Cichlid Addicted - Introduction

Cichlids!

A family of fish that includes over 1600 species already described and the same amount still to be described. This makes Cichlids one of the largest groups of vertebrates on the planet. Found mostly in South America and Africa, the variant in size and shape is vast. For this reason, you will see many cichlids living happily in a community tank without any problems.

Apistogramma Borellii make great community tank fish
Dwarf Cichlids like Apistogramma are one of the smaller most popular cichlids. Especially amongst the Lothian Fishkeepers. Hailing from South America and with over 100 species described so far, these are very nice little fish. I have only recently discovered the attraction of keeping these fish. In the shops you will find a great selection of either captive bred or wild caught species. All offering beautiful colours and stunning fins.

To get the best out your Apistogramma, leaf litter and slightly darker water is advised. This can be created by adding tannins which you can get from most fish stores.


At the other end of the scale, we have Cichlids like the Oscar can get up to 30cm in size. While they are definitely not the biggest cichlid out there, I find them to be the most interactive by a long shot. With their big sad looking eyes they can easily beg for food every time you walk past the tank.

Oscars are very interactive and can respond to commands
The Oscar sadly often is sold to fishkeepers that don't have the correct aquarium to house such a large fish. They quickly outgrow the smaller aquariums and consume all the original fish before either being sold or the owner having to upgrade to a larger tank. They originate from the Amazon basin and should only be kept in large, well filtered tanks.

Over time it is possible to teach the these intelligent fish to jump through hoops for food treats. They are also quick to learn who feeds them and will readily put on a show at feeding time.


Not all Cichlids are known for there appearance. The Shell-Dwelling Cichlids from Lake Tanganyika in Africa, as the name suggests, live and breed inside snail shells. They are tiny little cichlids that are fascinating to watch popping in and out their homes. Part of the fun is watching them dig pits round there shells.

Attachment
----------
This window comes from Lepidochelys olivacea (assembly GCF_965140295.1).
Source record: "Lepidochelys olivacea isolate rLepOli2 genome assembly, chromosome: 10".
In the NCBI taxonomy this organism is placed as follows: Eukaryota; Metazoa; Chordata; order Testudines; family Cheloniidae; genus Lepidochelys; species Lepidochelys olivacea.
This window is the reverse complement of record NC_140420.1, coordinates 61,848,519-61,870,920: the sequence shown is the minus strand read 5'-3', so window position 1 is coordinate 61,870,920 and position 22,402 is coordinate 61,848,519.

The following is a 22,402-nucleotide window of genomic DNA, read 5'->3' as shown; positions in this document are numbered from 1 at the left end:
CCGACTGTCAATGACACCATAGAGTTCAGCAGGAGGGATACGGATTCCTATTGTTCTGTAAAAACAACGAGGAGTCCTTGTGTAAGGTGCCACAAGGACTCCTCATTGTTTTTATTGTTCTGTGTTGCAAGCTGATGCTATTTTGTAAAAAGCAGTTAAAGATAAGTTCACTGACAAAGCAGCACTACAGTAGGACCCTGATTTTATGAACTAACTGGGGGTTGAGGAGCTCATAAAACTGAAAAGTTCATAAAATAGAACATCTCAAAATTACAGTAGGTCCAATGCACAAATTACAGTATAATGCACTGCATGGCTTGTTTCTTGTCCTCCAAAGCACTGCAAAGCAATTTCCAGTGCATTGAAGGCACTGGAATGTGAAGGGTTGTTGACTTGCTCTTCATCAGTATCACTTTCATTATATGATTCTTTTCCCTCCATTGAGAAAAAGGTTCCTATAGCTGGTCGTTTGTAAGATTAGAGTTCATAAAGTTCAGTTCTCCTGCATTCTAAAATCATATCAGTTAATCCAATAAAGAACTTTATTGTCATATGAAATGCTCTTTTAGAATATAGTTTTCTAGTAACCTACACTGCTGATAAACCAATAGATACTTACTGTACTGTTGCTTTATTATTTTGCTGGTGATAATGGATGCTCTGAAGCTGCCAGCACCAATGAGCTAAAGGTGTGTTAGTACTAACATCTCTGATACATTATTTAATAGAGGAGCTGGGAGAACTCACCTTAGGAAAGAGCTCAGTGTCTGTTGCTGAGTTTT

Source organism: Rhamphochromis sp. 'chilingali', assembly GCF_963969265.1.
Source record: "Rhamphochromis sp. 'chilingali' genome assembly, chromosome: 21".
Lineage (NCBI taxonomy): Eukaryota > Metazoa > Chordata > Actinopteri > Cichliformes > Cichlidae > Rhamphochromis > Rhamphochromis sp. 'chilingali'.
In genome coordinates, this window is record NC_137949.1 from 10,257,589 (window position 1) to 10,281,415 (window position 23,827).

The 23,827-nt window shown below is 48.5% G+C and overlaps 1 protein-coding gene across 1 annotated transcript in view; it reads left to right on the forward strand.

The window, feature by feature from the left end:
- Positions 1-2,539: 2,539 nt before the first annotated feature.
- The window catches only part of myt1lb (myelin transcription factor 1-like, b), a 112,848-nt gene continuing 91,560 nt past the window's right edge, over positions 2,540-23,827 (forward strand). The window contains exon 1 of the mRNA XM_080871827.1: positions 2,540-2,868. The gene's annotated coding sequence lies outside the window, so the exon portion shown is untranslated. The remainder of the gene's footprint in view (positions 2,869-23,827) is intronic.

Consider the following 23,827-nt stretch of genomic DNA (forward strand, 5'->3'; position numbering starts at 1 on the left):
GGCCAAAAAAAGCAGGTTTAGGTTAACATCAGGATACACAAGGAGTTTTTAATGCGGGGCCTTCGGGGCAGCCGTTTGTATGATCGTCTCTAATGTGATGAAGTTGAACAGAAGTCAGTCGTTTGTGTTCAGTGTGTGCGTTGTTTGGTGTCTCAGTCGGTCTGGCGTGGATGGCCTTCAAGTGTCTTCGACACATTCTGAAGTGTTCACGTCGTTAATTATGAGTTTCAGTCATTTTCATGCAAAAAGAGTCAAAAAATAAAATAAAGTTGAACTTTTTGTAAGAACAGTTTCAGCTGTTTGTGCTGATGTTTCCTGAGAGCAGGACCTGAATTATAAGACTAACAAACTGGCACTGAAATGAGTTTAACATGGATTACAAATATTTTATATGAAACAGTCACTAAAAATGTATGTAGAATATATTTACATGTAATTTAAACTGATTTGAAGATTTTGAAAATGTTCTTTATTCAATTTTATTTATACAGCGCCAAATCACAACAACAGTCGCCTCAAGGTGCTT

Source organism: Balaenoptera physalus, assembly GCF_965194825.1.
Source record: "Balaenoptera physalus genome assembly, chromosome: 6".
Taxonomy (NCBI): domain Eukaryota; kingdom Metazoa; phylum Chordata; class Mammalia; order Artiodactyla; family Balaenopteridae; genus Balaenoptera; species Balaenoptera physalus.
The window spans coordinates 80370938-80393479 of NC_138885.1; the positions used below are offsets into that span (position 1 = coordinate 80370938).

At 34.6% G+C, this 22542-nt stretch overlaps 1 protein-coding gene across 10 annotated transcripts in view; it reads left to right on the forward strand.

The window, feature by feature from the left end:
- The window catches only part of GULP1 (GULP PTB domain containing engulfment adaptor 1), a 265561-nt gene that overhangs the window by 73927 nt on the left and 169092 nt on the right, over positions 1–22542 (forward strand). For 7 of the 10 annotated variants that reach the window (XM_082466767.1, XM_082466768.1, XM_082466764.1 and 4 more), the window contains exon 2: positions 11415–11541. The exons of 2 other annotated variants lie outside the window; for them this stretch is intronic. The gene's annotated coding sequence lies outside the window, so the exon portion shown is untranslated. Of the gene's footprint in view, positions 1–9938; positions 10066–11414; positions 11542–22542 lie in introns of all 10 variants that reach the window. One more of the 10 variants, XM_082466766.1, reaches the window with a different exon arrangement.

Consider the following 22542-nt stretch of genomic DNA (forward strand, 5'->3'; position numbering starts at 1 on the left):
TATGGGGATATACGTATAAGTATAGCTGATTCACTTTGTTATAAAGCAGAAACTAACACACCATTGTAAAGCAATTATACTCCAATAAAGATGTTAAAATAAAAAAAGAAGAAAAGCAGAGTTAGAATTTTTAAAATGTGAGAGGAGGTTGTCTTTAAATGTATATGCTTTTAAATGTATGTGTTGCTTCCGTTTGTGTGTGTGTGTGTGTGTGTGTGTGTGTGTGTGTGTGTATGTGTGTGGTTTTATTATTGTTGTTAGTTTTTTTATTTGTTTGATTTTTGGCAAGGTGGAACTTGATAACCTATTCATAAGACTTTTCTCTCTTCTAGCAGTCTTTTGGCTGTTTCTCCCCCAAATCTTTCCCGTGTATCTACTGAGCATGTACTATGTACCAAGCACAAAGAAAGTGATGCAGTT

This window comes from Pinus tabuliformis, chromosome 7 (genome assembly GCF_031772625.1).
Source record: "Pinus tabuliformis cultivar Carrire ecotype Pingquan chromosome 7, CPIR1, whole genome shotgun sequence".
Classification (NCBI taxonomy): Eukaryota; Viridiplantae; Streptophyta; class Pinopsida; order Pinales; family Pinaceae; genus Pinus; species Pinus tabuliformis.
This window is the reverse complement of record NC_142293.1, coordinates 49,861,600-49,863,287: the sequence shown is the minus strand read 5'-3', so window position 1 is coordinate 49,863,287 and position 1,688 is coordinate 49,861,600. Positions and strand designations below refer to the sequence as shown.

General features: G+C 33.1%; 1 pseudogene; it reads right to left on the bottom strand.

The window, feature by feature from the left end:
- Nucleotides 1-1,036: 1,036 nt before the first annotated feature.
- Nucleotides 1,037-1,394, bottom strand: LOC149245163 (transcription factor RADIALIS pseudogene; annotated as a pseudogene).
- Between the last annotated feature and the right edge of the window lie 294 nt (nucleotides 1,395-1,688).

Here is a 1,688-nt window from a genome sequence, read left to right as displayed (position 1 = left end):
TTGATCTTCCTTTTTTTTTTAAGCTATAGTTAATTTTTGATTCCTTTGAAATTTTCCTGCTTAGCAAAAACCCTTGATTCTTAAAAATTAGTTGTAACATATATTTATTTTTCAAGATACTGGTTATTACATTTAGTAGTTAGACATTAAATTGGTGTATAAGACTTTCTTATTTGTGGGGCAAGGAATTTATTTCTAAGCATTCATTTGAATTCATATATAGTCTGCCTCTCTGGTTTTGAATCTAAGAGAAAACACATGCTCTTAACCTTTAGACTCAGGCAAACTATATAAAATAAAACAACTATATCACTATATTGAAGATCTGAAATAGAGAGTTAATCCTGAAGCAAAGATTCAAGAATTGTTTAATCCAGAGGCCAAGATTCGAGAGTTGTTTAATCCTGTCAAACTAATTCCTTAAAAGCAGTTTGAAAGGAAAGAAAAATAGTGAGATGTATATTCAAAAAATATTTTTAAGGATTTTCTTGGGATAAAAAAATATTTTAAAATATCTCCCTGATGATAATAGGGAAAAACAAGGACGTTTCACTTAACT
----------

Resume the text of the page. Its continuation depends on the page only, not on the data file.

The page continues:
There are several different Shell-Dwellers each having unique behavioural qualities. These little fish are not too demanding and can be enjoyed by most fishkeepers. They are also fairly easy to get a hold of from a decent fish store.


For some Cichlid Addicts, its the mouth brooders that they like. The majority of fish from Lake Malawi incubate their eggs inside their mouths. In the wild, space is limited and fish are fiercely territorial so having the ability to hold their eggs in their mouths for the entire incubation period and beyond is a great method of increasing your young survival rate. In the Aquarium, they demonstrate this behaviour also and watching the fry retreat into their mothers mouth is something special.



I think that fishkeepers of all experience can successfully keep and breed these amazing fish. There is a cichlid for every type of aquarium and with the character and colour they offer, there is no excuse.

Next week I will be taking a closer look at the Rift Lake Cichlids of Africa. With the help of some experienced Lothian Fishkeeper members I want to share just what is involved in keeping these vibrant, aggressive beauties with success.

Thanks for reading guys and look out for next weeks post.

bye for now.

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